Show simple item record

dc.contributor.advisorHawkes, Christopher
dc.contributor.advisorCaidedo, Bernardo
dc.creatorPereira, Michael
dc.date.accessioned2021-04-29T15:16:04Z
dc.date.available2021-04-29T15:16:04Z
dc.date.created2021-02
dc.date.issued2021-04-29
dc.date.submittedFebruary 2021
dc.identifier.urihttps://hdl.handle.net/10388/13364
dc.description.abstractCold heavy oil production with sand (CHOPS) is a relatively low-cost primary production method that has been used to produce heavy oil from reservoirs since the 1990s. CHOPS is defined by the mobilization and production of reservoir sand, resulting in the development of highly porous and permeable voids (“wormholes”), which serve as conduits that facilitate heavy oil flow within the reservoir. CHOPS can produce recovery factors of up to 20%, compared to 5% for cold heavy oil production without sand. Despite the increased recovery achieved using CHOPS, 80% of the oil remaining in place is an attractive target for recovery using post-CHOPS enhanced recovery methods. Effective implementation of post-CHOPS techniques requires a better understanding of the reservoir, such as the geometry of wormholes created during CHOPS. Despite extensive field, numerical and laboratory (physical modeling) research of sand production, the factors that control wormhole geometry are still poorly understood. This thesis describes the design, construction, and commissioning of an experimental apparatus that is being used to model wormhole development. The experimental apparatus was designed to circulate fluid radially through a 15 cm thick cylindrically shaped sand pack into a fully perforated wellbore placed at the center of the sand pack. Circulation of fluid was completed through a series of tanks, valves, pipes, and a pump which was operated remotely through a computer network system. A removable porous plug was placed in the wellbore within the sand pack to control the production of sand particles, hence the apparatus allowed fluid flow either with or without sand production at different stages of each experiment. The entire assembly was designed to withstand the harsh hypergravity environment and to be operated completely remotely. A total of five commissioning tests and three experiments were completed with the apparatus. Key results of commissioning tests and a detailed analysis of the experiments are presented within this thesis. The analysis of results highlight the influence of gravitation and seepage forces in the development of void geometry within the sand pack and compare some aspects of the experimental results to simulation results obtained using the axisymmetric option of RocScience’s finite element code RS2. The experimental results are also compared to simulation results to show enhancements made to the experimental apparatus compared to previous centrifuge experiments; a notable example being the use of a gravel-filled annulus at the outermost (radial) boundary of the sand pack, which allowed the apparatus to better approximate true radial flow conditions. At the end of each experiment the apparatus was disassembled and the sand pack was analyzed. In all three experiments a cavity formed around the wellbore and took the shape of an inverted frustum. In two of the experiments multiple elongated channels extended outward from the top of the cavity linearly towards the inner boundary of the experimental container. As such, the results demonstrate the effectiveness of the new experimental apparatus to physically model two different types of cavity geometries during CHOPS operations. Recommendations are given for future improvements to be made in follow-up research; for example, to prevent premature plugging of the flow system, hence enabling longer-term sand production and the development of larger cavities.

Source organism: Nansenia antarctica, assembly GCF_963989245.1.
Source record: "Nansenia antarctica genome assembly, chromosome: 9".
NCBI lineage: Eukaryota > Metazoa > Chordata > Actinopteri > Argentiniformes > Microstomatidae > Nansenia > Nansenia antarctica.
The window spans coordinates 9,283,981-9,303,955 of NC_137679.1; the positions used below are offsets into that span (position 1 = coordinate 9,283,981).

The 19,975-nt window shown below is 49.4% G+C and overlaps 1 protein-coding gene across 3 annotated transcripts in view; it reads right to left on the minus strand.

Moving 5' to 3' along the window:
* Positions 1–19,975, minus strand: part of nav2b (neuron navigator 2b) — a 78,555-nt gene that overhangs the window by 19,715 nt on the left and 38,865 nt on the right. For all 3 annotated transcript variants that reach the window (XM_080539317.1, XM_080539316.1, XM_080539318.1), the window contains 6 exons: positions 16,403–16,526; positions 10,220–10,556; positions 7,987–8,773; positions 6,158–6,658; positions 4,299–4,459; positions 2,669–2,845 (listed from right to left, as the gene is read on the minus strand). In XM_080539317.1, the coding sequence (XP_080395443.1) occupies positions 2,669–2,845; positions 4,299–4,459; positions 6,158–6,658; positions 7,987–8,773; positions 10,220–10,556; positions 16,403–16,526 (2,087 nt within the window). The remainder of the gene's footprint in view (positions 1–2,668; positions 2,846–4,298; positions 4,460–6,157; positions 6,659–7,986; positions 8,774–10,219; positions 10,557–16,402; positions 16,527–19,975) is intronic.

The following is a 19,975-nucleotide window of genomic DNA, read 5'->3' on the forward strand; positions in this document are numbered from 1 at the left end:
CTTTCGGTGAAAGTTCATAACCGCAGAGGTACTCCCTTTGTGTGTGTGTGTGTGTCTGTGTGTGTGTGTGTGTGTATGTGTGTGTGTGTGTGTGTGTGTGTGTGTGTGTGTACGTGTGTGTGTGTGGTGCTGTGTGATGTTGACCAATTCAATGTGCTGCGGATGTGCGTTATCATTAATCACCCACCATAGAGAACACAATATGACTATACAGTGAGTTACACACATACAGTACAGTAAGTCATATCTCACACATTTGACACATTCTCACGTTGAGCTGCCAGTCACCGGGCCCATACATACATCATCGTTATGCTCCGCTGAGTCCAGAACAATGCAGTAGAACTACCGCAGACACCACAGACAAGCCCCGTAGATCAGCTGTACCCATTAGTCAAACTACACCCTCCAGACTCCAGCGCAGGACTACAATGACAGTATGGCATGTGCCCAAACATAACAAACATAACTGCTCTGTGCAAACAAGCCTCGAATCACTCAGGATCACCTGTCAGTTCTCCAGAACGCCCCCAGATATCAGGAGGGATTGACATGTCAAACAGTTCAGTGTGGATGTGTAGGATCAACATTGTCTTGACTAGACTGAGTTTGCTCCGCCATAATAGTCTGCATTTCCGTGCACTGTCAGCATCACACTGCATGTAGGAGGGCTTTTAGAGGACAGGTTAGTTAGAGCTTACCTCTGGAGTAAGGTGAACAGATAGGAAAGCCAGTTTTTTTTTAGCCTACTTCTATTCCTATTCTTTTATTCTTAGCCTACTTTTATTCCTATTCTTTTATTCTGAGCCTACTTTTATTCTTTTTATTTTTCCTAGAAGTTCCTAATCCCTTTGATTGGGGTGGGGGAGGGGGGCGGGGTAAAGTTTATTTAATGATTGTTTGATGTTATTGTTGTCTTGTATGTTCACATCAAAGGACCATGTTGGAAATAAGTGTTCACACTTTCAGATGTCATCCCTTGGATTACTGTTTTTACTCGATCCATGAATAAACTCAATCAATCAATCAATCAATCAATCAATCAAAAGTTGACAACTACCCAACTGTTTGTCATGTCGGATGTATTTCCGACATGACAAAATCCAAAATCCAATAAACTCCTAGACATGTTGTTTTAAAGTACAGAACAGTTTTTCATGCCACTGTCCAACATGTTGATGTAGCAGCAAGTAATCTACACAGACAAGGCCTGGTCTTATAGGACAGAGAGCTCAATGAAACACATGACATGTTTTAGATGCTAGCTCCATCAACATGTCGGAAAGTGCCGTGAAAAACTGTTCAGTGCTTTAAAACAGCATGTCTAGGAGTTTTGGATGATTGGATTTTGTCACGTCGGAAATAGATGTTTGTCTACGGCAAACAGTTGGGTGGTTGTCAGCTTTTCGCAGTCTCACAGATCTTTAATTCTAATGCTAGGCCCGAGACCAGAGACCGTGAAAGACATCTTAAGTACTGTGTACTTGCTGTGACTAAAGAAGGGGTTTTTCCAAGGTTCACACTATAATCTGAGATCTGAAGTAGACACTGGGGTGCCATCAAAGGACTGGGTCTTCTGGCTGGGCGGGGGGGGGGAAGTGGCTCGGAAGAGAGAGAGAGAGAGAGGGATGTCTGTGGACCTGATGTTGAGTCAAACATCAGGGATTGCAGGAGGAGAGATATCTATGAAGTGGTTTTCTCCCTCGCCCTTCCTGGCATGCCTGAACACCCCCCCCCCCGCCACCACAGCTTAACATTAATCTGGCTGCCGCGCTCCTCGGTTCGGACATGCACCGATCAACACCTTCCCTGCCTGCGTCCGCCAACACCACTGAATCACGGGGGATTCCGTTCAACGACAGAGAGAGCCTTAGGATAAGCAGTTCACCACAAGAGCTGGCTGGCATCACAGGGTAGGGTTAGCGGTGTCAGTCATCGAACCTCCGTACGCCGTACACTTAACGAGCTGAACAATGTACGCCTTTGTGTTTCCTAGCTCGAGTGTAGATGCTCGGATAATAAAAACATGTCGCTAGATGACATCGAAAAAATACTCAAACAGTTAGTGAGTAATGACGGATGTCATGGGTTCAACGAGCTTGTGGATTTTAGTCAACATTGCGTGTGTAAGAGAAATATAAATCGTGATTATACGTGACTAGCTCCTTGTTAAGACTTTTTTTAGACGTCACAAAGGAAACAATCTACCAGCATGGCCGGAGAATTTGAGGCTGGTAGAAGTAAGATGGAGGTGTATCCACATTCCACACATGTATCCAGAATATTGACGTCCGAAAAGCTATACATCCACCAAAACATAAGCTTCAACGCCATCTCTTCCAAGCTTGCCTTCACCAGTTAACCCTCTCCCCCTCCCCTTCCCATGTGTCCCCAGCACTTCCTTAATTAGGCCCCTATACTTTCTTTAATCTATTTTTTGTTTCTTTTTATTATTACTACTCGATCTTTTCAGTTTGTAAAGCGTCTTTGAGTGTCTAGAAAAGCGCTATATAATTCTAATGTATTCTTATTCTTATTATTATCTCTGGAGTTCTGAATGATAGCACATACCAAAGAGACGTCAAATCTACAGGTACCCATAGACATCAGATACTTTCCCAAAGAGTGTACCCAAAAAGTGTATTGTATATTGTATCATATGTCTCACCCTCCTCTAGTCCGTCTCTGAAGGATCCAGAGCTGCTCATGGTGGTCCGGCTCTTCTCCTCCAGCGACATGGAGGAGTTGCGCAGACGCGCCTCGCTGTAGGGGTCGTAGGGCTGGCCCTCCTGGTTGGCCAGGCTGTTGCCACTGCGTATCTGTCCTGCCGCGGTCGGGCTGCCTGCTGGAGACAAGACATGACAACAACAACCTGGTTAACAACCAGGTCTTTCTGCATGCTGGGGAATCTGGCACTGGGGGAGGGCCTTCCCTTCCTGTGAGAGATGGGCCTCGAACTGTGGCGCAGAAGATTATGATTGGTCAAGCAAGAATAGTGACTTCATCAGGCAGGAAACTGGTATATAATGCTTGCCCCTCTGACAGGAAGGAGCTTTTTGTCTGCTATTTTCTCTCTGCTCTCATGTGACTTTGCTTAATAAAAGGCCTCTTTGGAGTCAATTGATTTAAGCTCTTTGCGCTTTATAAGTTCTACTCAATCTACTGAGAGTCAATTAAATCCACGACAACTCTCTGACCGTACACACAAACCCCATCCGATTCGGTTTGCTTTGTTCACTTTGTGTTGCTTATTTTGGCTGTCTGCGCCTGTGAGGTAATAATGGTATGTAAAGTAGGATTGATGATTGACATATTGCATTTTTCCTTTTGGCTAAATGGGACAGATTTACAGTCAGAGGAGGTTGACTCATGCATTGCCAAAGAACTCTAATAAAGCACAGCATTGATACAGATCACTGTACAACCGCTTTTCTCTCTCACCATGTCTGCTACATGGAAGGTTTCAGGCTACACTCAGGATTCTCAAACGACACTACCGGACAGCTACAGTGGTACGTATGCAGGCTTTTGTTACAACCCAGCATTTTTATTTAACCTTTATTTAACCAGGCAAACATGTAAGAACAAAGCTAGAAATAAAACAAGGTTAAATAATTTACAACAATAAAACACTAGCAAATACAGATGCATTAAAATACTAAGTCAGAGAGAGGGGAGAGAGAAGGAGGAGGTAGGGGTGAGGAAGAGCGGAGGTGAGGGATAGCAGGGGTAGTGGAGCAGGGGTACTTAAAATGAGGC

dc.format.mimetypeapplication/pdf
dc.subjectCHOPS, Wormhole, Heavy Oil, Sand Production, Geotechnical Centrifuge
dc.titleA Physical Model to Assess Sand Production Processes during Cold Heavy Oil Production with Sand
dc.typeThesis
dc.date.updated2021-04-29T15:16:04Z
thesis.degree.departmentCivil and Geological Engineering
thesis.degree.disciplineCivil Engineering
thesis.degree.grantorUniversity of Saskatchewan
thesis.degree.levelMasters
thesis.degree.nameMaster of Science (M.Sc.)
dc.type.materialtext
dc.contributor.committeeMemberZambrano Narvez, Gonzalo
dc.contributor.committeeMemberElwood, David
dc.contributor.committeeMemberFerguson, Grant


Files in this item

Thumbnail

This item appears in the following Collection(s)

Show simple item record